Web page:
Hearing these types of stories and reports of anxiety in our community led me to think about how I might help you become more empowered and take control of your experience as an LGBTQ+ patient, so that you can limit your negative experiences and be more confident and in control, should discrimination occur. Here are some tips that I have formulated over the years to help you be a better patient advocate for yourself:

Do your research: Read the practice or doctor’s website, look at online reviews, ask your friends and colleagues. Look for any “open” or “affirming” language that might signal to you that the practice is informed and welcoming. Also, look for any bad reviews from someone who feels there was discriminatory behavior.

Ask for an intake form in advance: Intake forms tell you a lot about the understanding level of a doctor and their staff. Does the intake form ask for your preferred pronouns? Does it use any gender-neutral language? Does it have “Domestic Partner” or other non-traditional labels? This is the quickest way to ascertain if there is a general awareness of our community’s needs.

Remember your rights: You have the right to change doctors. If someone isn’t resonating with you for ANY reason, you have the right to keep looking for the doctor that fits you and your needs. You have the right to refuse any procedure. You have the right to ask for someone else to be in the room. You have the right to leave at any time – even in the middle of an exam.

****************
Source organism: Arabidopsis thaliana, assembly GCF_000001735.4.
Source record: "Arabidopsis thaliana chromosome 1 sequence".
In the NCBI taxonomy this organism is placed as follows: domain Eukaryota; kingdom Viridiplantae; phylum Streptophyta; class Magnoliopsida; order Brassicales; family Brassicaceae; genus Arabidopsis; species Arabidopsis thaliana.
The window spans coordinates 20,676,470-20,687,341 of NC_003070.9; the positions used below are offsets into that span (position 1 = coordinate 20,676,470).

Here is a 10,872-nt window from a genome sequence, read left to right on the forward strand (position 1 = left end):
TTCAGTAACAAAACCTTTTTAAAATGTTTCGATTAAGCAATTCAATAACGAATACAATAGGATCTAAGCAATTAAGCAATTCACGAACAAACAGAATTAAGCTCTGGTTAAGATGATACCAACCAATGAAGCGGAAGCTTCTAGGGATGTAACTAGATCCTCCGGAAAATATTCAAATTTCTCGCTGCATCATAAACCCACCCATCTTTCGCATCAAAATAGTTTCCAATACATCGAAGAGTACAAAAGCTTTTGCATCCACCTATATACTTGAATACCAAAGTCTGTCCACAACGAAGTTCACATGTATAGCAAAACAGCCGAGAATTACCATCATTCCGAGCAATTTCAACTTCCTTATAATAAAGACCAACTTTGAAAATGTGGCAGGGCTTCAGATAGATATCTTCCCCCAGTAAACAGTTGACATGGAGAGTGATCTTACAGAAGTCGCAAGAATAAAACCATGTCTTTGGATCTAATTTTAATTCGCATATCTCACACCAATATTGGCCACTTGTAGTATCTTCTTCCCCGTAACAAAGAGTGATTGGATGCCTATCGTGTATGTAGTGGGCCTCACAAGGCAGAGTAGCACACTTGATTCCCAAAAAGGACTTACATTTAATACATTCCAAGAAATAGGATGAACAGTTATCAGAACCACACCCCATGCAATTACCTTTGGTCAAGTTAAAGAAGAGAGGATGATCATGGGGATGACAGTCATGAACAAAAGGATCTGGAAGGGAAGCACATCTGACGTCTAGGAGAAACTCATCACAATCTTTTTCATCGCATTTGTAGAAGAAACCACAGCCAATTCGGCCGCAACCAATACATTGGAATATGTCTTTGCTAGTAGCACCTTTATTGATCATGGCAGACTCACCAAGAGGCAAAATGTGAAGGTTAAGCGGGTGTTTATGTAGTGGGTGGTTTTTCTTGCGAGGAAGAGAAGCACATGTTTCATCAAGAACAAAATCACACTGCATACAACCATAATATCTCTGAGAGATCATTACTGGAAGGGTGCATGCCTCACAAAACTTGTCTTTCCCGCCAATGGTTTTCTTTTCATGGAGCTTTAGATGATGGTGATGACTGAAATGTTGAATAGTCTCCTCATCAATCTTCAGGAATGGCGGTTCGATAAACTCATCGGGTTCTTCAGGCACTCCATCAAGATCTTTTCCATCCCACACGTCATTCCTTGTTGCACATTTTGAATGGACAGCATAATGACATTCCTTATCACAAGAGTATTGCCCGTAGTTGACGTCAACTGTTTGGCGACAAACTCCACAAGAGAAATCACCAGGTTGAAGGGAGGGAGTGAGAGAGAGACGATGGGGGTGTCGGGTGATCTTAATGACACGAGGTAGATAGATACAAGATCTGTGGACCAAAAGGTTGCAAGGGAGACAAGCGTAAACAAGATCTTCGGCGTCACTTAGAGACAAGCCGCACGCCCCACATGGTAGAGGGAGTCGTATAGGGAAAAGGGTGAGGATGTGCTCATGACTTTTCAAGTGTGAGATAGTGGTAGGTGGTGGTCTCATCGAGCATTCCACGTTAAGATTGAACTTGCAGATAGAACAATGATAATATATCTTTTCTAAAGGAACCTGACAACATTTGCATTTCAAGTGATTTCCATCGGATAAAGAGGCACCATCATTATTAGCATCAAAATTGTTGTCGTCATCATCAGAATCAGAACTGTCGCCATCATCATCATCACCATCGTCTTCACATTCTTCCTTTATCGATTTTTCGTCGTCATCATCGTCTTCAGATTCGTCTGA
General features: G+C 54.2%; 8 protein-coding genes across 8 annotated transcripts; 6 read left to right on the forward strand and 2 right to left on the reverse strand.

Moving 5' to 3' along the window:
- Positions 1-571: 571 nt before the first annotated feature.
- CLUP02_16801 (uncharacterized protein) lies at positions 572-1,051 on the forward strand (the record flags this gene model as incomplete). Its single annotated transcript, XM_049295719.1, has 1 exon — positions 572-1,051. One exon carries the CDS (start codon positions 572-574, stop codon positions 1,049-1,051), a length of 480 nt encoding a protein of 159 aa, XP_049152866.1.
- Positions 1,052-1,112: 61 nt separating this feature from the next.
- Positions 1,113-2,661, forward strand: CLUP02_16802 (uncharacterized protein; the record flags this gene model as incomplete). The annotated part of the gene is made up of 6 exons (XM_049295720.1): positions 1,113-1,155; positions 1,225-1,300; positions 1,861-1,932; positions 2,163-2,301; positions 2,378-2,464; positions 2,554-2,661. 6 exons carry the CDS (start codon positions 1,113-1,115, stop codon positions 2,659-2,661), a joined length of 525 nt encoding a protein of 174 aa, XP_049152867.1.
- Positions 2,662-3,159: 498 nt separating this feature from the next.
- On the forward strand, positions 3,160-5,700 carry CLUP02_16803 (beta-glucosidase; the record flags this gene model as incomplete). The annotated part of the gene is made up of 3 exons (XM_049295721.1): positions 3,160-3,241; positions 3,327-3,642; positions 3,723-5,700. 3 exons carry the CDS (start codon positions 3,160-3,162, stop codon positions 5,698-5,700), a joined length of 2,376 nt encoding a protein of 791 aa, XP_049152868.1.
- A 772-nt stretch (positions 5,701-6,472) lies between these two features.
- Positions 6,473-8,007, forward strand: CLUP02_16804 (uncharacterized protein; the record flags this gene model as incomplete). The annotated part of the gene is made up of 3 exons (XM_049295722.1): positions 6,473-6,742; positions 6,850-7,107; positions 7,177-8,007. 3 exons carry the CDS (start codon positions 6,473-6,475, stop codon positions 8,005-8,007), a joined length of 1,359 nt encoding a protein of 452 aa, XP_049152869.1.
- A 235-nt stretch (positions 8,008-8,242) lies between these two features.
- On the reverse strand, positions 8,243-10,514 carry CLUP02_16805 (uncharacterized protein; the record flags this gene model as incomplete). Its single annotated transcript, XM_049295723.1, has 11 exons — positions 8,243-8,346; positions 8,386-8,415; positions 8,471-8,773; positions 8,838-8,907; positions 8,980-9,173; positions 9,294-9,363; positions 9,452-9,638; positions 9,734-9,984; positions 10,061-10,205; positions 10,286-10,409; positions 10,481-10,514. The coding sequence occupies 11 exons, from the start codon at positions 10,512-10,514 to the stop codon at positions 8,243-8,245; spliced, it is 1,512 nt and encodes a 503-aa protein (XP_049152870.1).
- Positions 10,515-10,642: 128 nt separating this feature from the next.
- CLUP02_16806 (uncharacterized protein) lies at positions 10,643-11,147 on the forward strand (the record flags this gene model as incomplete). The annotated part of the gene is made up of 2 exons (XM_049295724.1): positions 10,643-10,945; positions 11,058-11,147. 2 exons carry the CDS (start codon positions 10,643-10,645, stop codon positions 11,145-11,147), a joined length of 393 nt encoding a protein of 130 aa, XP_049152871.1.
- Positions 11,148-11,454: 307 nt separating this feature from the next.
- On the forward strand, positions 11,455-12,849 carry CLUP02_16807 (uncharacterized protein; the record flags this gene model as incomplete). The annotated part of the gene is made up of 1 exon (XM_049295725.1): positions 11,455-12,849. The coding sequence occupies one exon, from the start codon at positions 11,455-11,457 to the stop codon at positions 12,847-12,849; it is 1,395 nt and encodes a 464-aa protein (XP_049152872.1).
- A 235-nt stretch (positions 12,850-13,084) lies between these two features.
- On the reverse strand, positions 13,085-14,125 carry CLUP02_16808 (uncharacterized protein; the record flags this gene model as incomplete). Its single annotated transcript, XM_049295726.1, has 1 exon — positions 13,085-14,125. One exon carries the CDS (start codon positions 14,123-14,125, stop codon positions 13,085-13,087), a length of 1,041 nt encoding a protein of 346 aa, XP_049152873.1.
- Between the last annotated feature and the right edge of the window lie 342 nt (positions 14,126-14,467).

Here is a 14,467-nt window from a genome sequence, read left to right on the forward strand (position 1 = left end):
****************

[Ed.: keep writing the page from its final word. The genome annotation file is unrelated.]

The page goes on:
Pay attention to the staff: A doctor’s front desk, receptionists, and other staff are often a reflection of the practice’s core values. If something unkind or uncomfortable happens over the phone or in the waiting room, then it is more likely to happen again throughout your experience.

Try alternative, holistic care: Shameless self-promotion here, but integrative physicians are often on the forefront of understanding the mind-body-spirit connection, and therefore are often more aware of the sensitivities that different groups face. That can be true for different sexuality and gender expressions, but it is also true for racial and cultural minorities, trauma and assault survivors, and people with disabilities. Naturopathic Doctors, like me, often make a strong effort to study the needs and sensitives of these groups, but so do other integrative physicians and practitioners: such as Osteopaths, Chiropractors, and Acupuncturists. Learning about alternative medicine can provide a new type of experience, and you may find it warmer and more personalized.

If you feel confident, teach the teachable: Even doctors and staff with the best of intentions mess up occasionally. It’s okay to ask someone to say something or do something differently. It’s okay to correct your pronouns. If the person is teachable, they will be grateful for the correction and eager to better serve you. We are all human and always learning – and we all make mistakes. It is what happens after the mistake is made that often turns something innocent or ill-informed into insult or injury. Trust your discernment to know the difference. If someone is unwilling to respect your boundaries or they repeatedly use the wrong terms or pronouns after being corrected, then they are probably not teachable and it’s best to move on.

It is my wish this Pride season that everyone in our community feels empowered to take control of their health and to be their own best advocate. Together, we can create a safer and healthier world for ourselves and each other. For more questions around concerns and best practices in LGBTQ+ Medicine, email me at: